Polyp locations were assigned to one of six colonic segments: rectum, sigmoid colon, descending colon, transverse colon, ascending colon, and cecum. Locations other than the cecum were further noted as proximal, mid, or distal within each segment. Polyp size was measured on 2D images using an electronic ruler, and the final diagnosis was made by consensus of the readers.

In the 20 patients who underwent same-day bowel preparation, optical colonoscopy found eight carcinomas or adenomas 10 mm or larger and 11 adenomatous or hyperplastic polyps ranging from 6-9 mm in size.

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Optical colonoscopic findings in both the same-day preparation CT colonography group and the reduced bowel preparation group.

In the 20 patients who underwent a reduced bowel preparation, researchers found four carcinomas or adenomas 10 mm or larger and seven adenomatous or hyperplastic polyps 6-9 mm in size, all confirmed by optical colonoscopy.

In the same-day preparation group, per-polyp sensitivities of the gastroenterologist and the radiologist were 91% and 73%, respectively, for polyps 6-9 mm. Per-polyp sensitivities in the reduced bowel preparation group were 86% and 86%, respectively, for polyps 6-9 mm. In both preparation regimens, sensitivities of the two readers were 100% for polyps 10 mm or larger, Nagata and his colleagues reported.

In the same-day preparation group, false-positive findings per patient for the gastroenterologist and the radiologist were 0.15 and 0.1, respectively, while those in the reduced bowel preparation group were 0.3 and 0.2, respectively.

VC with reduced prep was less sensitive for medium-sized polyps and generated more false positives than the same-day preparation, Yoshida said.

2008 05 30 14 49 47 706
Above, comparative performance assessment of gastroenterologist and radiologist in the detection of polyps in same-day preparation CT colonography. Below, comparative assessment of the same two readers in reduced bowel preparation CTC. While the gastroenterologist detected more lesions 6-9 mm in size, both readers found 100% of lesions 10 mm or larger.
2008 05 30 14 51 19 706

While both the gastroenterologist and radiologist were able to detect polyps 10 mm or larger at 100% sensitivity in both preparations, the gastroenterologist found more medium-size polyps, the group concluded. Overall, there was no statistically significant difference between the sensitivities of the gastroenterologist and the radiologist in the detection of polyps. Thus, the gastroenterologists with CT colonography training could read CT colonography with clinically acceptable high accuracy.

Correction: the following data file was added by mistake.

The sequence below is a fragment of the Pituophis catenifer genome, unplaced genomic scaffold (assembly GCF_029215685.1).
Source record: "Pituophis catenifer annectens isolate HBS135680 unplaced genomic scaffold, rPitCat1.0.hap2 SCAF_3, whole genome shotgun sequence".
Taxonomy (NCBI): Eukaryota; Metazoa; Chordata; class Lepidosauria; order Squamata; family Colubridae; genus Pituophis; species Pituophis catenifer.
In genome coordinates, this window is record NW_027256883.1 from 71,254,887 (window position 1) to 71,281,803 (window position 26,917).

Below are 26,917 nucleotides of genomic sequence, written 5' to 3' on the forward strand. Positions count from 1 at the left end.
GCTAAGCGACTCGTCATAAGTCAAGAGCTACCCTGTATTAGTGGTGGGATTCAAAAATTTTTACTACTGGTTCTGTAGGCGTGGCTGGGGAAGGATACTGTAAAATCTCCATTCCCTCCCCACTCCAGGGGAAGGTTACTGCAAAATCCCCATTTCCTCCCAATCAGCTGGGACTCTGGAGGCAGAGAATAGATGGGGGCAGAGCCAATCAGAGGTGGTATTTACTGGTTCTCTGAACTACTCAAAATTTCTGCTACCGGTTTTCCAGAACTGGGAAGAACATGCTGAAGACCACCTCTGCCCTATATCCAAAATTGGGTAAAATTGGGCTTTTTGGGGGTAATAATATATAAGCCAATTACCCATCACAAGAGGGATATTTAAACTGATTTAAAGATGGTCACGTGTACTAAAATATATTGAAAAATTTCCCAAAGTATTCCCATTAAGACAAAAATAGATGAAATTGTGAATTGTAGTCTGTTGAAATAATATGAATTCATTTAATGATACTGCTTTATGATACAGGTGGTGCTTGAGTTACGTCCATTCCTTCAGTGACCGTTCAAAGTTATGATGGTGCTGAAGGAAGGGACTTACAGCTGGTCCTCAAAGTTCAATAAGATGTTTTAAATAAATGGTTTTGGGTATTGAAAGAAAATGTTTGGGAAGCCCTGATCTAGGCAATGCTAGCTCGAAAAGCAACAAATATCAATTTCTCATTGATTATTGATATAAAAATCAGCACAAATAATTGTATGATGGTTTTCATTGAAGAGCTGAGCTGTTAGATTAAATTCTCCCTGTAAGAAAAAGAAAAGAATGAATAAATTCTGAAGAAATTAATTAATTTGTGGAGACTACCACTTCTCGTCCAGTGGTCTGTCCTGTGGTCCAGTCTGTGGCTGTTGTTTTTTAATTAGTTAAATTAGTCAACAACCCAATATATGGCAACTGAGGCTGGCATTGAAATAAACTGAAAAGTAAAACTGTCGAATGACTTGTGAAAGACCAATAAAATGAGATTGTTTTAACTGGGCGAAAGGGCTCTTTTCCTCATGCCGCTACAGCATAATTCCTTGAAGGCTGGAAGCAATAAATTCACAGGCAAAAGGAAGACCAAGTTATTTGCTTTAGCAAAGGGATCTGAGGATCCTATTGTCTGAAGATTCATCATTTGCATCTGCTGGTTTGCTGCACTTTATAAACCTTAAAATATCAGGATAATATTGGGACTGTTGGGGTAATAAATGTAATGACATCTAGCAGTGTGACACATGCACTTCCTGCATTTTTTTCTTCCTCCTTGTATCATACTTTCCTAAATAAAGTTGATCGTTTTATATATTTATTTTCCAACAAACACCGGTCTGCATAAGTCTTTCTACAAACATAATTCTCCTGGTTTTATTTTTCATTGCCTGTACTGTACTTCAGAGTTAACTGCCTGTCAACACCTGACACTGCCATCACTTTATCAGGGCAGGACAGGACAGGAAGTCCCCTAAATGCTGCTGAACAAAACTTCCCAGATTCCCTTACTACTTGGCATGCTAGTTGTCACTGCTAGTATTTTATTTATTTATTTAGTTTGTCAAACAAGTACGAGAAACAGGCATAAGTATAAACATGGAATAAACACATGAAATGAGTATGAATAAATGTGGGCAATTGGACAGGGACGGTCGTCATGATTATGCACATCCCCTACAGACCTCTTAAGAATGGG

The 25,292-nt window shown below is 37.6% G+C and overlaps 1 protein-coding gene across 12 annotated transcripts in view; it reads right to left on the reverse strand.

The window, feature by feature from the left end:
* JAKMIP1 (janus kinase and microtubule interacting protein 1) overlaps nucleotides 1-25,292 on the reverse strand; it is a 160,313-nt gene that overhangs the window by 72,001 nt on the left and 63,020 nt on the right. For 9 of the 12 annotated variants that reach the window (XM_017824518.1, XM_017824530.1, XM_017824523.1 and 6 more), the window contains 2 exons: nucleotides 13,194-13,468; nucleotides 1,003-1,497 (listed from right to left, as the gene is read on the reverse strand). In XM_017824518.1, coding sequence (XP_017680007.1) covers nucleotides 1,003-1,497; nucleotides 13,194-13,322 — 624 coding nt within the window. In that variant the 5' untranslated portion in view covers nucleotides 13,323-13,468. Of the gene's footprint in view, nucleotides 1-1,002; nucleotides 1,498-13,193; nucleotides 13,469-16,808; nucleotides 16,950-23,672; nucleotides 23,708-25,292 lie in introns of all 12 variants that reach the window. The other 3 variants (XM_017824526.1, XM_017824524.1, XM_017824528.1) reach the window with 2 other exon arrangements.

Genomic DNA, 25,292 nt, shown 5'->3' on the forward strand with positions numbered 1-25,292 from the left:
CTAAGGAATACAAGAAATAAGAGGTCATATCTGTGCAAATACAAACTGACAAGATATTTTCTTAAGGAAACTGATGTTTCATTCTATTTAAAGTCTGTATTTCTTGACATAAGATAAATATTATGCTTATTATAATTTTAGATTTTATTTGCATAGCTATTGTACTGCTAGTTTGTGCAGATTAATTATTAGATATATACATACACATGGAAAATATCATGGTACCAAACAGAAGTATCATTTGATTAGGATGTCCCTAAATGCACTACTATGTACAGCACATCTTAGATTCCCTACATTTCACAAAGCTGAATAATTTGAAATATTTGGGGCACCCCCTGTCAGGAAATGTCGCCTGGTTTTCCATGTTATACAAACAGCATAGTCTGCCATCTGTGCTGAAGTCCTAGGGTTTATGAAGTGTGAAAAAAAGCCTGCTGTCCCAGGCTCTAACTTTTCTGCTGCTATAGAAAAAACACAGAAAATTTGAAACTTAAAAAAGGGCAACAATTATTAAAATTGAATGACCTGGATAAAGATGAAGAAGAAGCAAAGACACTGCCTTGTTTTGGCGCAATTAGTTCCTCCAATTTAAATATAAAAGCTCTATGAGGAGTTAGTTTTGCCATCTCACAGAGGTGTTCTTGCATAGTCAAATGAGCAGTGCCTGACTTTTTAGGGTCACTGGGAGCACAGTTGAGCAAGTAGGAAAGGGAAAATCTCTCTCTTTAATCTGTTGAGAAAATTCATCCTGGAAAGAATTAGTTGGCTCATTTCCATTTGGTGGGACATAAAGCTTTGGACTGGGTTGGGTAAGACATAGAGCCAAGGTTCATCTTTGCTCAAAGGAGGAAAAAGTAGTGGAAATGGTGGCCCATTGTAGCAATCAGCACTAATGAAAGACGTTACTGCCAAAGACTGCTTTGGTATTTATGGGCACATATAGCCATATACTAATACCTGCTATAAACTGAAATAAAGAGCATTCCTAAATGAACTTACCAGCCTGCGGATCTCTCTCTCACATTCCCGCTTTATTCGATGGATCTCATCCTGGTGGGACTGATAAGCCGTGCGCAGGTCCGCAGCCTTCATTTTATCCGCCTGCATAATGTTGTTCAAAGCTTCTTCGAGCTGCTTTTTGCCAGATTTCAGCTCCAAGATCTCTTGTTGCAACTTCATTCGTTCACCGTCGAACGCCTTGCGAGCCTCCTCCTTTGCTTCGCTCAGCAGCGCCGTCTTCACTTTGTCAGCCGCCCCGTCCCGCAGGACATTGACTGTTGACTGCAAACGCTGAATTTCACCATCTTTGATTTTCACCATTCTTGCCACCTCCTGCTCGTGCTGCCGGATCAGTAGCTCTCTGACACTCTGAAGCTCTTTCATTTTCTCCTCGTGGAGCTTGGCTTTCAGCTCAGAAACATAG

"With the minimal prep laxative there were more difficult cases to differentiate between stool and polyps because some [stool was] not really tagged, so that's going to lower the specificity to some extent," Yoshida said. "In terms of differentiating between the two readers, there was not much difference between the gastroenterologist and the radiologist."

Yoshida speculated that the gastroenterologist might have performed a little better in detecting medium-sized polyps because he had more reading experience (350 cases) compared to the radiologist's 100 cases.

"The lesson is, it doesn't matter who you are," Yoshida said. "Like many other studies, it shows that the amount of training may be more important than whether [the reader] is a gastroenterologist or a radiologist."

Steep learning curve

The learning curve for nonradiologists is particularly steep, cautioned Dr. Abraham Dachman, professor of radiology at the University of Chicago. In the December 2007/January 2008 AGA Perspectives, he wrote that nonradiologists trained in CTC interpretation tend to show wider variability in performance compared to their radiologist counterparts.

"Several gastroenterologists I have trained have confided that they now understand why CTC is best left to radiologists, due to the complex problem-solving skills needed to become a facile interpreter of CTC exams," he wrote. "Furthermore, significant extracolonic findings requiring further workup occur in 4% to 12% of screening CTC exams."

Along with skills the reader will need to hone for detecting polyps and operating a workstation, the CT technologist must master additional skills when the exam is not performed under the control of a radiologist, the article continued.

"Technologists acquiring the data for CTC without the direct supervision of a radiologist must learn to recognize excessive retained colonic fluid and know when to add additional decubitus views or employ additional maneuvers to further distend the colon," Dachman wrote. "Nonradiologists are less likely to possess or be willing to learn and teach these skills. The weakest link in the chain of polyp detection in CTC is often the poor quality of colon distension. Even the most expert reader will not consistently provide accurate readings if the exam quality is not carefully controlled."

In an interview with, Dachman said that "extracolonic findings are important, split billing [for radiologist overreads] is a problem," and nonradiologists will have to "meet the same quality metrics" as radiologist readers. Nevertheless, he said, those who are truly motivated by a desire to optimize patient care and who are willing to spend the substantial time necessary to learn VC can become expert readers.

By Eric Barnes staff writer
June 6, 2008

Related Reading

Learning curve: VC ramps up spring training, March 7, 2008

ACR plans leading role in virtual colonoscopy education, August 13, 2007

Careful reading boosts virtual colonoscopy results, July 26, 2007

Gastroenterologists plan to perform VC, January 28, 2007

VC experts have an edge over less experienced readers, March 8, 2005

Copyright © 2008